The Boy Next Door: A Novel - Reviews - Irene Sabatini

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The best books for Christmas: Our pick of 2010 -
"The Boy Next Door, Irene Sabatini's tough-minded, tenderly voiced love story from turbulent Zimbabwe"

26 November 2010, Boyd Tonkin introduces our pick of the year,  The Independent


"What a worthy winner of the 2010 Orange Award for New Writers. This is an exuberant, tender and often humorous love story... Irene Sabatini is a born writer, and she has told a completely engrossing story which combines brilliantly realised fictional characters as well as evoking the only too real sad degradation of a once-thriving country."


2 July 2010  - Carla Mckay, Daily Mail


""Two days after I turned 14 the son of our neighbour set his stepmother alight", begins one of the most engaging novels about inter-racial love to be published this century...  Sabatini shows the gradual collapse of her 'country of eternal optimists' with a hundred swift, sure touches and a rich cast of characters, heightening tension and mystery... It is entertaining, ambitious and packed with news from elsewhere, leavened by the precious optimism of youth. Don't miss it."

29 June 2010  - Amanda Craig,  The Independent Newspaper


"Last month Irene Sabatini won the Orange Award for New Writers, with this, her debut novel. It is a brilliant read.... I admire the way that Sabatini shows her love of the country through her tense characters and the descriptions of the countryside and the cities are stunning, "

July 2010 -
Tricia Wombell. Lime Magazine


"Irene Sabatini's remarkable debut novel about Zimbabwe is a kaleidoscopic blend of elements encompassing everything from coming of age and first love to race, nationalism and the rapid degradation of a once-thriving country. The story is at once sprawling and intimate, political and personal.... [Sabatini] is able to convey the evolution of Lindiwe and Ian's complex relationship with brilliant nuance and depth. Her portrayal of their different but ultimately connected views on race, family and country is masterful. Like Lindiwe, Sabatini grew up in Bulawayo and was educated in Harare. Like many first novels, this story has an autobiographical feel, but one that adds authenticity and immediacy to the narrative. Sabatini's descriptions of Zimbabwe--its people, its languages, its politics, its beauty and its despair--are absolutely stunning and not to be missed."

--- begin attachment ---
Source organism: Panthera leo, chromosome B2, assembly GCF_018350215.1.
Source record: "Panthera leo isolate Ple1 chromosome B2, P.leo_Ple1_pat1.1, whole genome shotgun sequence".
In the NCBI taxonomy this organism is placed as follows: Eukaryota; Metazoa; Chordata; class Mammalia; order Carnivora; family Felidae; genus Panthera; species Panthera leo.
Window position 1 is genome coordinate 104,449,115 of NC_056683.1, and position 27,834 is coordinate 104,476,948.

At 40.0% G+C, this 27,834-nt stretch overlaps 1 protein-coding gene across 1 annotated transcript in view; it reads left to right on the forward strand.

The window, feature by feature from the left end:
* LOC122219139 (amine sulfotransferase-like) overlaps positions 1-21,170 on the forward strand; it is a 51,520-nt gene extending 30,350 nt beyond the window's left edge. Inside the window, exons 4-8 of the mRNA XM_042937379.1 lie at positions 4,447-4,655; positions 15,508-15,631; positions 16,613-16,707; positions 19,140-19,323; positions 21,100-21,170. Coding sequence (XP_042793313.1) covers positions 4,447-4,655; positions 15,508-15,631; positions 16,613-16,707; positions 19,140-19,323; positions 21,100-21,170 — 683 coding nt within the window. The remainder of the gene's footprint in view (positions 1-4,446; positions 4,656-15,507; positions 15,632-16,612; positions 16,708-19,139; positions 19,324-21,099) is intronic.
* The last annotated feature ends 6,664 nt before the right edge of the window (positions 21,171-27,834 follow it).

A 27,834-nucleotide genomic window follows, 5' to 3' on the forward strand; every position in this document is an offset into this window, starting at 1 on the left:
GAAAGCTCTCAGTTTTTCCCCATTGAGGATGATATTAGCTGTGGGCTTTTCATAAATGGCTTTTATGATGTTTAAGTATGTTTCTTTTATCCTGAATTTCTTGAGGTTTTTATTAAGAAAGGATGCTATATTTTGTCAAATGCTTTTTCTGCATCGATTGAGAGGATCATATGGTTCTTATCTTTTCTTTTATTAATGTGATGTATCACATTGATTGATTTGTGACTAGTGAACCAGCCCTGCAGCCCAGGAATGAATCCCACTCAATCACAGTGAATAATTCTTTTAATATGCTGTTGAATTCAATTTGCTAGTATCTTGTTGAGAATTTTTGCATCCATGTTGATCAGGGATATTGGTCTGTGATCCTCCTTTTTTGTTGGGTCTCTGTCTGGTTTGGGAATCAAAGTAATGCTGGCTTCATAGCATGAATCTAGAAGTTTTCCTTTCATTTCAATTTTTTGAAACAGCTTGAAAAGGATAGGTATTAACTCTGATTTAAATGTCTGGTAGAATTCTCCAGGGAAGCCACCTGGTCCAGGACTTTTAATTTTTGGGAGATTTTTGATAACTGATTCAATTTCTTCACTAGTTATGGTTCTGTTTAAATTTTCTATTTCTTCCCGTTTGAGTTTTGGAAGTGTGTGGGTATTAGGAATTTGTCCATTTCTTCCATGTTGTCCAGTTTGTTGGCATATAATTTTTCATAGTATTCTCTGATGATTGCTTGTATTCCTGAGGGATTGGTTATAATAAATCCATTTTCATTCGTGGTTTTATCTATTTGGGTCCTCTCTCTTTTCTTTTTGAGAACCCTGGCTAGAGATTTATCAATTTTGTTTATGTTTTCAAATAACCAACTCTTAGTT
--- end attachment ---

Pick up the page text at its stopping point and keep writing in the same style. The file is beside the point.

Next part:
Debra Ginsberg, in Shelf Awareness


A sprawling, ambitious and utterly compelling first novel about Zimbabwe that blends an unusual love story with political upheaval and national tragedy. (Shelf Talker)


"...Sabatini, who grew up in Harare and Bulawayo, offers a beautifully written first novel that explores the complexities of post-independent Zimbabwe–ever-shifting affinities of race, family, and other affiliations–through the love story of a mixed-race couple."

Vanessa Bush, in Booklist


"Irene Sabatini's captivating new first novel, THE BOY NEXT DOOR, offers readers a rare and often painfully honest glimpse into life in post-independent Zimbabwe. And yet there is much light and hope and yes, love – genuine and hard-earned – in this book as well. A true pleasure."

Peter Orner, author of The Second Coming of Mavala Shikongo


"Irene Sabatini’s deceptive narration in this haunting novel lures the reader in slowly, slowly—coiling like a snake about to spring. By the time you realize that she’s mesmerized you, it’s too late. You’re hooked on Sabatini’s superb narrative skills and there’s nothing to do but read faster and faster. The Boy Next Door is unlike any other novel that I have read about Southern Africa, let alone Zimbabwe the story’s setting..... The Boy Next Door is an intellectual puzzle disguised as a detective story. When everything is finally revealed, it’s impossible not to be impressed by Sabatini’s flawless first novel. May she write many more."

Charles R. Larson, Professor of Literature at American University, Washington D.C., in Counterpunch



"Irene Sabatini. The Boy Next Door...  a book of the decade and quite possibly of the century"

Professor R L Widmann, Colorado University


 
 
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